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Jan 18

Please Respect Me

Receptionists can make a big difference in how a company is perceived by the world.  I feel disrespected by my recent conversation with one and now have a sightly different opinion of the company.

Here’s the situation: I ask the receptionist to talk with Ms. Smith.  She responds, “Who is calling?” and I give my name.  The receptionist answers “Ms. Smith is not here right now, would you like to leave a message on her voice mail?”  I answer “Sure”, not wanting the response of the receptionist to get in the way of my work with Ms. Smith.

But, why am I told that Ms. Smith “not in” only after I give my name?  Perhaps it’s just habit to ask the questions in that order, or perhaps the receptionist is truly screening calls.  Either way, good communication skills include respect and I think there is a more respectful, Open Hearted way, to treat people calling your business.  I wish I had been mindful enough to ask the receptionist about her motivation in a jovial, Open Hearted way – hopefully showing her how I felt disrespected.

Have you encountered similar situations?  What was your solution?  Thanks for sharing!

About the author

Lisa Hamaker

6 comments

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  1. Jim Matorin

    Lisa: Unfortunately rude is the new civility.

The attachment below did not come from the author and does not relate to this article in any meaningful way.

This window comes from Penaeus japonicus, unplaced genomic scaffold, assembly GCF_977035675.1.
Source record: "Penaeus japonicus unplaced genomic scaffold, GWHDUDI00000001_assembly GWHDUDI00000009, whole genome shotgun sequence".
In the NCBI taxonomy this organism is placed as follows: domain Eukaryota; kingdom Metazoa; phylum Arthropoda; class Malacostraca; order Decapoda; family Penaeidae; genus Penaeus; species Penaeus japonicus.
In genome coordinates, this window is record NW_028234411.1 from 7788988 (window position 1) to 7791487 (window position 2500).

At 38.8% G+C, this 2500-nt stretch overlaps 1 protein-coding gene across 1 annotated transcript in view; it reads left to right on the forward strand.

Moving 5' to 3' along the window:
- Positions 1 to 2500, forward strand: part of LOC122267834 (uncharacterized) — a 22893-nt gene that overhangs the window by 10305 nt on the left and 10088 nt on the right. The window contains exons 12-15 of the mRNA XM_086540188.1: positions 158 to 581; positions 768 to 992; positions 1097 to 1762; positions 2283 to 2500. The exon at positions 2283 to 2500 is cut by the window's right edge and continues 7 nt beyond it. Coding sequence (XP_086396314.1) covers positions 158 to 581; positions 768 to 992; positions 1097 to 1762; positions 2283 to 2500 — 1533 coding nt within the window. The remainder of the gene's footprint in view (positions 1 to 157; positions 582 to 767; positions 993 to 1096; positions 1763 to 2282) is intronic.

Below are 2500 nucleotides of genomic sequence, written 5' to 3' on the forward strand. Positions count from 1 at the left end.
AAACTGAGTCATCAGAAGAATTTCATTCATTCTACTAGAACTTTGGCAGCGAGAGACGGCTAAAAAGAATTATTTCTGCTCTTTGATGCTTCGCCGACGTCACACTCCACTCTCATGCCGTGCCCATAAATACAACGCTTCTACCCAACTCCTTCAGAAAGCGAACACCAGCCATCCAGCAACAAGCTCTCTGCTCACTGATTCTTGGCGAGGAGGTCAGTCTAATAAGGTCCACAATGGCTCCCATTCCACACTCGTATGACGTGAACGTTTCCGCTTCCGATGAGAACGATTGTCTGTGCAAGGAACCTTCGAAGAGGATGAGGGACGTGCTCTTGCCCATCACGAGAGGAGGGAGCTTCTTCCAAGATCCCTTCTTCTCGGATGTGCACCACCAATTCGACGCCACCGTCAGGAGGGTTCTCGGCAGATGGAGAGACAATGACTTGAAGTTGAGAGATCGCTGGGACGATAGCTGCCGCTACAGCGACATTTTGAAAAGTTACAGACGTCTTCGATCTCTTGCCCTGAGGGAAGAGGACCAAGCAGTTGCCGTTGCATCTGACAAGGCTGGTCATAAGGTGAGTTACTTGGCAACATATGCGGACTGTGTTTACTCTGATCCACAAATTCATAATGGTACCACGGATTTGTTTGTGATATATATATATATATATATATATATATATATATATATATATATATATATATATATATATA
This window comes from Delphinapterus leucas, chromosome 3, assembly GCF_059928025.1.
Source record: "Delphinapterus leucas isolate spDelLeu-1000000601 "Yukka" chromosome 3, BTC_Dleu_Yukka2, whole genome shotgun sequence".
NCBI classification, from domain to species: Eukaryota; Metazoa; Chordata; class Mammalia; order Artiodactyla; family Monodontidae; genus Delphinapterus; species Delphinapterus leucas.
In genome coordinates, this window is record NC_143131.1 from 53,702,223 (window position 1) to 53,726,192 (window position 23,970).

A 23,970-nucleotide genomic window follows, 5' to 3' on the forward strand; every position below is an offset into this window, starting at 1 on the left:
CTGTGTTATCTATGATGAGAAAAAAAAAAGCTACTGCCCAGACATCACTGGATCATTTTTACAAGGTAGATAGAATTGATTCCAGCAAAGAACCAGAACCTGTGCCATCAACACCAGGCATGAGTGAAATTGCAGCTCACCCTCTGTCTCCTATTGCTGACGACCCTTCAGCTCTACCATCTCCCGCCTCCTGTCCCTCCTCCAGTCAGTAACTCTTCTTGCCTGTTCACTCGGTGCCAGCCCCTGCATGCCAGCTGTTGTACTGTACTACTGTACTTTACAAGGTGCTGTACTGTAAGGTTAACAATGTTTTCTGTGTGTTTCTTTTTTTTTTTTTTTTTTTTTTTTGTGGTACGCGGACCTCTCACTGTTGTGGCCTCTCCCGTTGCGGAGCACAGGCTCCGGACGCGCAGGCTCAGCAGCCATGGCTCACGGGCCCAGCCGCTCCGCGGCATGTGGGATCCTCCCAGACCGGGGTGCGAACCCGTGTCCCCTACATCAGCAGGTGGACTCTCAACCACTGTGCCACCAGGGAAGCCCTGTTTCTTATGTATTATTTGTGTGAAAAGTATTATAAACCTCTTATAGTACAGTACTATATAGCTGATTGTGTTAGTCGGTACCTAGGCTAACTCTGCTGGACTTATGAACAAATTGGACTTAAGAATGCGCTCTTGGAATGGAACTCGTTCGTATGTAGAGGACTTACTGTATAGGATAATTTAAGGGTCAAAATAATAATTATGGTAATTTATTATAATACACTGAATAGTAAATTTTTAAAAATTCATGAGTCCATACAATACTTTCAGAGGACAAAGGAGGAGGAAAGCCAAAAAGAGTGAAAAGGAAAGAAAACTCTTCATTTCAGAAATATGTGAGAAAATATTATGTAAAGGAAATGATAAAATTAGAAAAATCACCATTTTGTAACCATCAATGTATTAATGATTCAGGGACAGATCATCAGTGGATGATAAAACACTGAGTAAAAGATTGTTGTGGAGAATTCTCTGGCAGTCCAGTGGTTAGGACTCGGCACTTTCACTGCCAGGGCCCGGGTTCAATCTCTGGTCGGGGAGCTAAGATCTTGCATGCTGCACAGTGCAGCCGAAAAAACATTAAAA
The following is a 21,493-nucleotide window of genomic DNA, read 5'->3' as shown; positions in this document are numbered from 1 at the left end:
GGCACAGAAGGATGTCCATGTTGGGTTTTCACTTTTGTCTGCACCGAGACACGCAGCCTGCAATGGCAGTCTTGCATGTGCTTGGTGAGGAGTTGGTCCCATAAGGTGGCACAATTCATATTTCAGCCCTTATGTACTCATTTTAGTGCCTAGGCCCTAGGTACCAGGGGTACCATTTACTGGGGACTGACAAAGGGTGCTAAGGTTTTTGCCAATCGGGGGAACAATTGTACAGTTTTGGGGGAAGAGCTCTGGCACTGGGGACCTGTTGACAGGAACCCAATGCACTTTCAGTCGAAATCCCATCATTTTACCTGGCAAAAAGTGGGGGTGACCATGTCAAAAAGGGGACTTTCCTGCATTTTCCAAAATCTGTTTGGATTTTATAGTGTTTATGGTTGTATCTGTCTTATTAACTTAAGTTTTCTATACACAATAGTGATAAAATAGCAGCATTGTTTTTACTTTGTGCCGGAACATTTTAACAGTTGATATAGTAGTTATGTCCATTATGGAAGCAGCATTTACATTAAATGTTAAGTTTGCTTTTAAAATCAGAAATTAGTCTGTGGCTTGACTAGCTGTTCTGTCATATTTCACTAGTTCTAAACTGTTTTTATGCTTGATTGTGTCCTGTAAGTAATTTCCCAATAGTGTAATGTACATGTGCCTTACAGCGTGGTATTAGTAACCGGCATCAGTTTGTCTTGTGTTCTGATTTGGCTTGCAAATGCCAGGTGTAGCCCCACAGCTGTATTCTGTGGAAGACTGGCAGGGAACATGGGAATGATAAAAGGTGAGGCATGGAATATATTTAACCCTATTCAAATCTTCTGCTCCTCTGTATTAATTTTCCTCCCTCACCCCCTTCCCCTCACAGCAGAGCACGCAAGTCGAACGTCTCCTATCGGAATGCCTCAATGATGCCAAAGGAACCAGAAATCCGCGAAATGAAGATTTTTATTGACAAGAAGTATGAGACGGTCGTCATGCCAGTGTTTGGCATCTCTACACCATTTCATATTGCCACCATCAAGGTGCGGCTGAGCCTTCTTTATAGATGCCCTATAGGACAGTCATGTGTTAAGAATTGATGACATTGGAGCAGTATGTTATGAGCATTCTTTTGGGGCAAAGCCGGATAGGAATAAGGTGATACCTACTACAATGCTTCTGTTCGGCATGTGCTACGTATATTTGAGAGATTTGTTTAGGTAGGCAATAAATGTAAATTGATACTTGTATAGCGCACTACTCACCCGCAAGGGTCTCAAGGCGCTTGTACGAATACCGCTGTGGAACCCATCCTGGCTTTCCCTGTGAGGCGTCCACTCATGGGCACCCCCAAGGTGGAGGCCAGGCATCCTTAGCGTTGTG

1. Lisa Hamaker

      Understand Jim. Hoping to change that in my own small way.

  2. kim novick

    Lisa — there’s Perception, and there’s Fact. Both can be True. The speaker’s tone of voice can impart meaning, as can the mood of the listener. Transparency [or even the appearance, pretense?] of same can go far. Respect goes both ways. You felt dissed. Instead of turning the other cheek, and treating your respondent with the respect you desired, you opted for another solution. OH Life!

    1. Lisa Hamaker

      Well said Kim, thank you. One question, why do you say that my actions disrespected the receptionist? I agree they could have been more respectful if I had had the presence of mind to ask why she answered me that way, but I don’t think they were disrespectful. Am I missing something?

  3. Jen Smith

    I must confess I’m a bit baffled as to how, from what you explained of your conversation, you could be construed as having been disrespectful, Lisa. I’ve often had that thoughts similar to yours when first asked who is calling (before being told the person is not in). I’ve even gone as far as to wonder, “if I’d said I was someone else would they have taken the call?” Paranoia at its worse!

    Unfortunately I have had circumstances wherein I’ve encountered disrespectful receptionists myself. These encounters left me in state of incredulity, as I can’t imagine how such a person could be a representative of any company. Having said that, I find that smiling sweetly and saying, “I’m sorry, are you having a bad day?” has a way of stopping people in their verbal tracks, so to speak. Bold and presumptuous, perhaps, but at least I’m giving them the benefit of the doubt while tipping them off to the fact that their behavior is unacceptable.

    1. Lisa Hamaker

      Thanks for your comment. Jen- and I agree about the paranoia! In this case, I felt a bit paranoid, then in thinking it through, figured it must just be a habit for the receptionist to ask questions in that order. That’s my story and I am sticking to it!
      About your response for rude people–I LOVE it! I have often thought of saying, “Gosh I am sorry that you don’t like your job”, but that is also rude. Your response is perfect, gracious and caring. I bet you have lightened many people’s days.

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